Exploring a different path to more, better housing
As we learned in the first part of this three-part series, Cost-Efficient Design & Construction (CEDC) posits a set of working principles that we at WALSH feel will lead to more inherently cost-efficient buildings. We have seen results of 10-25% cost savings from the non-optimized units in construction. Below are the core principles of CEDC.
Core CEDC Principles
- Strive to “keep it simple”
- Larger projects = economy of scale
- Seek out “unencumbered” sites
- Efficient building plans (net to gross area >80%)
- Efficient dwelling unit plans (narrow “aspect ratio”)
- Simple and compact forms
- Building/unit layout on 2-foot module
- Optimize structure / framing
- Floor to floor heights set for drywall (increments of 48”, 54” & 96”)
- Stack the units
- Compact plumbing layouts (“back to back” is most ideal)
- Avoid cantilevers (in wood framing)
- Avoid steel (yes it is possible!)
- “Disciplined” approach to windows
- Standardize & repeat typical elements
- Seek out all opportunities to prefab
“Reduce variation” is one of the key concepts underlying lean production methods, borrowed from Six Sigma thinking. Reducing variation is necessary in production processes to reduce costs while maintaining the requisite quality and consistency of a given product. However, it is clear to anyone involved in the industry that every affordable housing project is designed nearly 100% from scratch and the result is a highly unique building, fully customized to its site and program. Unit plans change from project to project, the stairway plans are almost always different, the corridors, the elevator shafts, trash chutes, etc. The floor framing runs parallel to the exterior wall on one project and perpendicular on the next. Mechanical equipment varies as does the approach to routing ductwork and piping. Fire and sound-rated assemblies vary. We lack an integrated platform of standardized elements, and a coordinated assemblage methodology. Some of this is due to programmatic or regulatory necessity, but much of it is due to complacency and a lack of discipline. This tendency to build projects that are 100% prototypes is a major factor contributing to rapidly increasing costs, and more broadly, the lack of productivity growth in construction.
The 80/20 Concept
As part of our CEDC approach, we’ve developed the 80/20 Concept: 80% of the elements that constitute an affordable housing design are – or could be – the same or highly similar, thus reducing the almost mind-numbing variation that typically occurs between projects. These are elements that for the most part are hidden or buried behind other elements; for example, structure, insulation, mechanical and electrical systems, drywall, firestopping and acoustic detailing. If the project team can optimize the design of those elements and begin to use them more widely as standardized elements, we have the opportunity to bring costs down significantly, through reduced material use, improved constructability and productivity, and, more generally, a reduction in complexity and uncertainty for the trades involved. The achieved savings can then be used for the inclusion of more of those elements that strongly contribute to architectural quality and building performance: the other 20%. This refers to the form, articulation and exterior expression of the building, the cladding materials or interior finishes, daylighting and natural ventilation, or amenities such as balconies or roof decks. The key idea is to standardize (and then optimize) +/-80% of the basic building and reduce costs there and use the other +/- 20% for the custom elements that allow for adapting the building to its unique site and program while providing individuality and character.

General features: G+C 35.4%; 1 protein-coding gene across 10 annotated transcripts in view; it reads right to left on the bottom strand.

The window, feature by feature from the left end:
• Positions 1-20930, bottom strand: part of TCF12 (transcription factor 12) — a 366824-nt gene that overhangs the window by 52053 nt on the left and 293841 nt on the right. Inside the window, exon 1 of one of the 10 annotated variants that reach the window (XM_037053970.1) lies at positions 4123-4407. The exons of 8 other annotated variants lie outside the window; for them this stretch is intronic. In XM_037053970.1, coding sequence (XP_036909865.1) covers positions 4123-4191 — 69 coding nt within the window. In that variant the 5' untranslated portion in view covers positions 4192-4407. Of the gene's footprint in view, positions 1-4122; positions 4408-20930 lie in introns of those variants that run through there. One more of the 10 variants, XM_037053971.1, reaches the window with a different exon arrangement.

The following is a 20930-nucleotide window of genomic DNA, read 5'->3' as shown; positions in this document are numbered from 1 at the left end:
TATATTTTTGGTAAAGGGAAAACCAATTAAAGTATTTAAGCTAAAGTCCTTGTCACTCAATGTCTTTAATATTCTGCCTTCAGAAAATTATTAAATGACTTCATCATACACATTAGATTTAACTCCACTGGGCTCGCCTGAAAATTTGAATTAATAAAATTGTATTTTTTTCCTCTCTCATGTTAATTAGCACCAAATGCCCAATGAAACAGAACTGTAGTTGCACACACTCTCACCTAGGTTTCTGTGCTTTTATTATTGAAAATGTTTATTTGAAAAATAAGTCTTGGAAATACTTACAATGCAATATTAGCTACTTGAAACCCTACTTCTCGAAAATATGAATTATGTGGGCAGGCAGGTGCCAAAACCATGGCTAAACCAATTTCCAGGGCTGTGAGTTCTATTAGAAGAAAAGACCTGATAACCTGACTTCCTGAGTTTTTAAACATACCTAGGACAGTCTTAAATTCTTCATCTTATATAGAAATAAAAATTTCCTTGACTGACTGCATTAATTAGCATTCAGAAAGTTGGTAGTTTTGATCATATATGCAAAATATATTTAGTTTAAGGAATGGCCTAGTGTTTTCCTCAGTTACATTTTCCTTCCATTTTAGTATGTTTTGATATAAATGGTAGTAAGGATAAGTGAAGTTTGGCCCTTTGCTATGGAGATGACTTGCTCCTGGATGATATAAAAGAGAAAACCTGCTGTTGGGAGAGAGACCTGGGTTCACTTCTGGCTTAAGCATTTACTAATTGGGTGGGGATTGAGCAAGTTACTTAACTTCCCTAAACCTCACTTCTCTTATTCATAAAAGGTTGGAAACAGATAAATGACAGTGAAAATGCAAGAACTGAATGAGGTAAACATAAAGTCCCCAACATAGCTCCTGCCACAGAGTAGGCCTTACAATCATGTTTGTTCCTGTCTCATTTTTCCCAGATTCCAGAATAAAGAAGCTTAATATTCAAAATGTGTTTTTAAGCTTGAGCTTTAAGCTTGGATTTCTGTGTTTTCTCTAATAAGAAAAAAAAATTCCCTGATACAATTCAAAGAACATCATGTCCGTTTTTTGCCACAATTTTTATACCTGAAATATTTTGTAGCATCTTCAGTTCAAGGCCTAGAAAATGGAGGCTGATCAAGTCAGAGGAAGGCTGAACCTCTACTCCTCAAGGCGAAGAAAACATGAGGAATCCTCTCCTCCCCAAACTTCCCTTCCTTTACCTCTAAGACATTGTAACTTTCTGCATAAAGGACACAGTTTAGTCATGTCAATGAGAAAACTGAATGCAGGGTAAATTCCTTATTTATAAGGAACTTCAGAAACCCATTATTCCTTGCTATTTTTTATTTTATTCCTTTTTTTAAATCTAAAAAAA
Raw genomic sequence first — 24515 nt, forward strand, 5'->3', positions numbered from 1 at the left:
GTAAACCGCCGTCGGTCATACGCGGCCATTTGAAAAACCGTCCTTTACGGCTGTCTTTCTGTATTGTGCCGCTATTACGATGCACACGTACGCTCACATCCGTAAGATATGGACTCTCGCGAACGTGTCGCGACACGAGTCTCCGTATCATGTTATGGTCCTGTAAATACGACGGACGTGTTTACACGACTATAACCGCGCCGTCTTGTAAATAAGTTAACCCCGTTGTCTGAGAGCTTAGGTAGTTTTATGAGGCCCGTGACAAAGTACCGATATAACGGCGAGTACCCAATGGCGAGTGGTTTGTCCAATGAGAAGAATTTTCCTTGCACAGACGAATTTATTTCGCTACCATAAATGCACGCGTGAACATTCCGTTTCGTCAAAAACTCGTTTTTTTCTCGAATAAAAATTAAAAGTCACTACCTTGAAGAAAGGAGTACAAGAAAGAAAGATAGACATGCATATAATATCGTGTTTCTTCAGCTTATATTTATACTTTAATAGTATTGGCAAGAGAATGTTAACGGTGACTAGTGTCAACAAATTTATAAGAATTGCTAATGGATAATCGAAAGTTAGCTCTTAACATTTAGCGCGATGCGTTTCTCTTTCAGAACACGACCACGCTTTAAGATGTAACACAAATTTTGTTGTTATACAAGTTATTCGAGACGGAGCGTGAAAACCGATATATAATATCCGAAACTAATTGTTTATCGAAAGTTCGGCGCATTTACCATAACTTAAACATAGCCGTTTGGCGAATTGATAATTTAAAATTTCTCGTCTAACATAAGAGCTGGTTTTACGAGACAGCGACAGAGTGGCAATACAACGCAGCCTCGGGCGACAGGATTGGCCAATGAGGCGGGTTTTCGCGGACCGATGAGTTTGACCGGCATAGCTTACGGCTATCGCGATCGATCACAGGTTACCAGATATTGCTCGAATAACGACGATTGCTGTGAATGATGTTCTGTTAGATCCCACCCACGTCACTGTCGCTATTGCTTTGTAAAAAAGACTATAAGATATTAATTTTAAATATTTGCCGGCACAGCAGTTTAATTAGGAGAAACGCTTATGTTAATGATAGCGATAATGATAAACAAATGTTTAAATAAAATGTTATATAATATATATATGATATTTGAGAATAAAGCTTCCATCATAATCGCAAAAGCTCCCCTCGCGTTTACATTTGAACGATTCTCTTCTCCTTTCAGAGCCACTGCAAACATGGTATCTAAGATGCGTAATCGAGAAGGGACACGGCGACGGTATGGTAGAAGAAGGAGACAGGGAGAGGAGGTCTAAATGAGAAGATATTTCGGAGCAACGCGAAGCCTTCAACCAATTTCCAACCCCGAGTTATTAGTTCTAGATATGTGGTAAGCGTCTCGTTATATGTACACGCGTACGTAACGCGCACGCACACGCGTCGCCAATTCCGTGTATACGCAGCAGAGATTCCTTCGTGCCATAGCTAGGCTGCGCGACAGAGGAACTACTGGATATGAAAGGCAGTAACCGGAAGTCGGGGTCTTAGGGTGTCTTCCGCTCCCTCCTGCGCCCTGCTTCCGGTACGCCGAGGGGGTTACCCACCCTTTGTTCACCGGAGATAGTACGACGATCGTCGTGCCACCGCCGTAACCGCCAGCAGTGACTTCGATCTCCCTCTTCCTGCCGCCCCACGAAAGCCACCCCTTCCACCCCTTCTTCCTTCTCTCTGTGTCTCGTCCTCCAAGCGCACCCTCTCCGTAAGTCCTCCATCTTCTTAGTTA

CEDC in Detail: Unit Design and Structural Optimization
The approach to unit layout, unit modularity and structural concepts provides several good examples of the optimization process at work in CEDC. First, there is a focus on the aspect ratio of the unit plans. The plans must be large enough to accommodate all the spaces that go with a particular unit type, such that they are functional and livable. That said, unit plans that are narrower and deeper while accommodating the required spaces and functions will tend to provide more efficient building blocks for affordable housing design compared to wider, shallower units of the same size. The narrower units will require less exterior wall enclosure and less corridor area than the wider units. Exterior wall is an expensive component at our buildings, therefore reducing exterior wall quantity can provide cost benefits, not to mention other benefits in terms of energy performance and long-term maintenance requirements. Corridors are not as expensive, yet they mostly function simply as a means to access the apartments. Reducing the quantity of corridor area is typically only beneficial to a building’s cost efficiency.
A typical one bedroom unit is commonly designed at 24-26 feet wide, whereas an optimized one bedroom unit plan can be developed with a width of 22 feet. This relatively straightforward optimization will result in 8-15% quantity reductions at the exterior wall and the building corridor. Combined with a sectional optimization to reduce typical building floor to floor height from 10-3” (with 9 foot ceilings) to 9-1” (with 8 foot ceilings), the exterior wall quantity reduction can increase to more than 25%.
In the last installment, Part 3 of this three-part series, we will explore case studies and how these principles and concepts have proven successful.